Ancient Monuments

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Fort Royal

A Scheduled Monument in Cathedral, Worcestershire

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Latitude: 52.187 / 52°11'13"N

Longitude: -2.2141 / 2°12'50"W

OS Eastings: 385457.561524

OS Northings: 254330.872891

OS Grid: SO854543

Mapcode National: GBR 1G4.YWK

Mapcode Global: VH92T.K9V8

Entry Name: Fort Royal

Scheduled Date: 12 August 1949

Last Amended: 25 August 2020

Source: Historic England

Source ID: 1002941

English Heritage Legacy ID: WT 312

County: Worcestershire

Electoral Ward/Division: Cathedral

Built-Up Area: Worcester

Traditional County: Worcestershire

Lieutenancy Area (Ceremonial County): Worcestershire

Church of England Parish: Worcester, St Martin with St Peter and Whittington

Church of England Diocese: Worcester


Civil War fort known as Fort Royal 230m west of St. Richard’s Hospice.

Source: Historic England


This record was the subject of a minor enhancement on 27 May 2015. This record has been generated from an "old county number" (OCN) scheduling record. These are monuments that were not reviewed under the Monuments Protection Programme and are some of our oldest designation records.

This monument includes a Civil War fort situated on a prominent hill overlooking the southern part of the medieval city of Worcester. The monument survives as an enclosure with large earthwork banks with a partially buried exterior quarry ditch and a hollow way. The fort was constructed between 1643 and 1646 with modifications in 1651. The enclosed area is sub square in plan with low earthwork curtain walls each approximately 60m long. At each corner is a rounded earthwork bastion, the south western one being approximately 30m wide, protruding about 24m from the curtain walls. The entrance to the fort is denoted by sandstone piers that are visible on the north eastern side. Excavations during 1969 uncovered the exterior ditch on the eastern side. A hollow way connected the fort to the medieval city walls and is denoted by a partially buried ditch on the north western part of the site.

The fort was originally star shaped in plan and overlooked the Sidbury Gate of Worcester city walls.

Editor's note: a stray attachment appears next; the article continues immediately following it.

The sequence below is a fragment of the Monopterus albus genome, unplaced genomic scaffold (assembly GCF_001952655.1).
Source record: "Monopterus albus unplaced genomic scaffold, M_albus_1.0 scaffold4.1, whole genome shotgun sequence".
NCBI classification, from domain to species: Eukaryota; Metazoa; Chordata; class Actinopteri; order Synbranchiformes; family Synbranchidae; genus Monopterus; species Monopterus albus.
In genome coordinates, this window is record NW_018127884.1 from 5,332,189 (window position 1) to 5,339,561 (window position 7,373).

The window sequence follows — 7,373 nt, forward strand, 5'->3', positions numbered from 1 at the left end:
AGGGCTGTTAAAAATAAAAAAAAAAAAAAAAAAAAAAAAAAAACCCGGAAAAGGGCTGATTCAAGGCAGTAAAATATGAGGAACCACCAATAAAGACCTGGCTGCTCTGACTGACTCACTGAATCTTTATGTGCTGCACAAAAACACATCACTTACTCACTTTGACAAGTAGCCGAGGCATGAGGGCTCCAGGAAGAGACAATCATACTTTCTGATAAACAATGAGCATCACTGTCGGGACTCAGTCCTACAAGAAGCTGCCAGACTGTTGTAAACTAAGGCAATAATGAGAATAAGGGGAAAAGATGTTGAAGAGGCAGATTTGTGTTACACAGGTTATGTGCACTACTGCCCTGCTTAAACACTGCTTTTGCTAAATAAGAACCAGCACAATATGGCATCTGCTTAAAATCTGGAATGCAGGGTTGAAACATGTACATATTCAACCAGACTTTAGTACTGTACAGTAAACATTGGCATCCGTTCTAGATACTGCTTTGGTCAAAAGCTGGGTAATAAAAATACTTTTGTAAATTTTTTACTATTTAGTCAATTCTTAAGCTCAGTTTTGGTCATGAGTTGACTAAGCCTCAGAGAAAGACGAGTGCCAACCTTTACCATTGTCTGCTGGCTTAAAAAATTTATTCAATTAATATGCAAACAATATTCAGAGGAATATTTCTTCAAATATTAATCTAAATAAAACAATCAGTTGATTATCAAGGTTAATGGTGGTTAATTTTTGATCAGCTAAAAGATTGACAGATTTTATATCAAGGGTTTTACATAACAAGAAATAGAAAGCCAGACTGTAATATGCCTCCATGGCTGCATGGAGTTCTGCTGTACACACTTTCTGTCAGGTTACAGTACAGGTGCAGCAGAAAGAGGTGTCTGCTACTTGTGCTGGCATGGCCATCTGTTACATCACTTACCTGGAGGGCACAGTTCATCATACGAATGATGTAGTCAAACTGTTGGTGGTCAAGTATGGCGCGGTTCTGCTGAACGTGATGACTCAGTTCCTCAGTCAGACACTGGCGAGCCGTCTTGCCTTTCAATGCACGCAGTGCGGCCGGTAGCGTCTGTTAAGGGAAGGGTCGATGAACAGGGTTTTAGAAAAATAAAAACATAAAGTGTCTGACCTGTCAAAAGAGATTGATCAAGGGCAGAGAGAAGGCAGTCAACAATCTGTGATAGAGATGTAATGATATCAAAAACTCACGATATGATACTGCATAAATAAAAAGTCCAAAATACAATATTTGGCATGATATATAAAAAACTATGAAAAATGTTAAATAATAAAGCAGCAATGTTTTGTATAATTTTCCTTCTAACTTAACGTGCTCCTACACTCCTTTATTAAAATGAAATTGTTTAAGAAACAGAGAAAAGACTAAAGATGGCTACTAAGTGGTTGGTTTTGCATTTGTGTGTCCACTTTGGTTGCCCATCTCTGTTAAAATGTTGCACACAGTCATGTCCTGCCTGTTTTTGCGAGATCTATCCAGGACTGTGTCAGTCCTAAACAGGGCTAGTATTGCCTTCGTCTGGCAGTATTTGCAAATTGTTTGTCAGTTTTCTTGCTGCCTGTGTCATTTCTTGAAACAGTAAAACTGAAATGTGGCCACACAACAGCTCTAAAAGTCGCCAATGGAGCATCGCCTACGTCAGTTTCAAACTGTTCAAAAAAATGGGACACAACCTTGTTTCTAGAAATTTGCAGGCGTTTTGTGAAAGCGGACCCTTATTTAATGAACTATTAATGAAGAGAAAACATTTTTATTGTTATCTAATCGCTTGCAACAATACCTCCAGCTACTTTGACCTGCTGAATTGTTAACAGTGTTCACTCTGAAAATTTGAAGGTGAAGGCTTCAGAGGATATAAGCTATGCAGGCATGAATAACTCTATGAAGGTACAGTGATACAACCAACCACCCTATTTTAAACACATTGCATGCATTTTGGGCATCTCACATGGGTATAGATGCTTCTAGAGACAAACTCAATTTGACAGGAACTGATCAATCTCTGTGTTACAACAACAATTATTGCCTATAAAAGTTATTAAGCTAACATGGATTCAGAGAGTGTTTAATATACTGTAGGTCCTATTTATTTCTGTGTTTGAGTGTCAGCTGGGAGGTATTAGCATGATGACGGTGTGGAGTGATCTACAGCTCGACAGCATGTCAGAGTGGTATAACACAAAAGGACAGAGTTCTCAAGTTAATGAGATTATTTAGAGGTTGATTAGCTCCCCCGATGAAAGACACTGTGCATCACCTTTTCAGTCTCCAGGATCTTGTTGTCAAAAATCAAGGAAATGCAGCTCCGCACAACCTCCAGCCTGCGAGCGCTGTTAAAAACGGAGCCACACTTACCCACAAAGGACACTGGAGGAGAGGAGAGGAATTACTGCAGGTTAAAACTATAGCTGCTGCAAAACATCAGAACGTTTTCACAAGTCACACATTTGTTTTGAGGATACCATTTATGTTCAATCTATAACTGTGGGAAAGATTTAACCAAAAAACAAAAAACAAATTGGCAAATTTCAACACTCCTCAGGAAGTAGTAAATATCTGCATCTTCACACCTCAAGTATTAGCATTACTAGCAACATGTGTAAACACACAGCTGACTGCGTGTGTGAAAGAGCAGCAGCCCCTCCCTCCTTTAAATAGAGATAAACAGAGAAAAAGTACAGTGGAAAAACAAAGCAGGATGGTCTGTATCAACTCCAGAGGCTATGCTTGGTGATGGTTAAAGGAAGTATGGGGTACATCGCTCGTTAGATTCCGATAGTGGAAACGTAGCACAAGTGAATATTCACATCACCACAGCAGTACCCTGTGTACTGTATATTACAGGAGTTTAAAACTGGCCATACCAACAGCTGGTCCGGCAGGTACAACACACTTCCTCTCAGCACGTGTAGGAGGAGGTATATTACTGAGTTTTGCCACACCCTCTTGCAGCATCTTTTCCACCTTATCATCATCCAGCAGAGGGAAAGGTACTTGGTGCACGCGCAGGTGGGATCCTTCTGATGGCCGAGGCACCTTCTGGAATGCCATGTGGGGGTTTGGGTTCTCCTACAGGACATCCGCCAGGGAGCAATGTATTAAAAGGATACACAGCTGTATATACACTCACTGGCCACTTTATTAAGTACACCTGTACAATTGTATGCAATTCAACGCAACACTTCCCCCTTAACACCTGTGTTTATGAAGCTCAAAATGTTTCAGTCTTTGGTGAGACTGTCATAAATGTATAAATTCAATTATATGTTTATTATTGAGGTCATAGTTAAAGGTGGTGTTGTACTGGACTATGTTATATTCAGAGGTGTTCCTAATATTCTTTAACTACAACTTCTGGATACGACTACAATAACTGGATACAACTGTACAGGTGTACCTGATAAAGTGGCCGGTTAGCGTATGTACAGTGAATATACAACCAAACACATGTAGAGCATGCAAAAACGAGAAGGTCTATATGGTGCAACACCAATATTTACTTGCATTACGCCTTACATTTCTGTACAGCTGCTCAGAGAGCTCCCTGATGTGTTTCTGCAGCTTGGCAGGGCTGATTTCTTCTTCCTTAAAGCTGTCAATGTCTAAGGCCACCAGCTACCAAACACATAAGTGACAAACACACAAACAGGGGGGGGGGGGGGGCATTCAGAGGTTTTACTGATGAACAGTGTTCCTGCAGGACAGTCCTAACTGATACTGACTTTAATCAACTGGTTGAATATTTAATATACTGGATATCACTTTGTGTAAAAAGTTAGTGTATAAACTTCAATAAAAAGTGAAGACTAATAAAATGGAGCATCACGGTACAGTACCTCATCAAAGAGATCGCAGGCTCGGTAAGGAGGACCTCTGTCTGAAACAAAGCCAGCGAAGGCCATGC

Source: Historic England

Reasons for Scheduling

English Civil War fieldworks are earthworks which were raised during military operations between 1642 and 1645 to provide temporary protection for infantry or to act as gun emplacements. The earthworks, which may have been reinforced with revetting and palisades, consisted of banks and ditches and varied in complexity from simple breastworks to complex systems of banks and inter- connected trenches. They can be recognised today as surviving earthworks or as crop- or soil-marks on aerial photographs. The circumstances and cost of their construction may be referred to in contemporary historical documents. Fieldworks are recorded widely throughout England with concentrations in the main areas of campaigning. Those with a defensive function were often sited to protect settlements or their approaches. Those with an offensive function were designed to dominate defensive positions and to contain the besieged areas. There are some 150 surviving examples of fieldworks recorded nationally.

All examples which survive well and/or represent particular forms of construction are identified as nationally important. Despite landscaping into a public park and the construction of path and car park surfaces, the Civil War fort known as Fort Royal survives comparatively well. The significance of this site as part of the defence of Worcester during the Civil War considerably enhances the importance of this monument.

Source: Historic England


Books and journals
Alan Brooks, , Buildings of England Worcestershire, (2007)
Page, W, Willis-Bund, J W (editors), The Victoria History of the County of Worcester: Volume IV, (1924)
PastScape Monument No:- 116142

Source: Historic England

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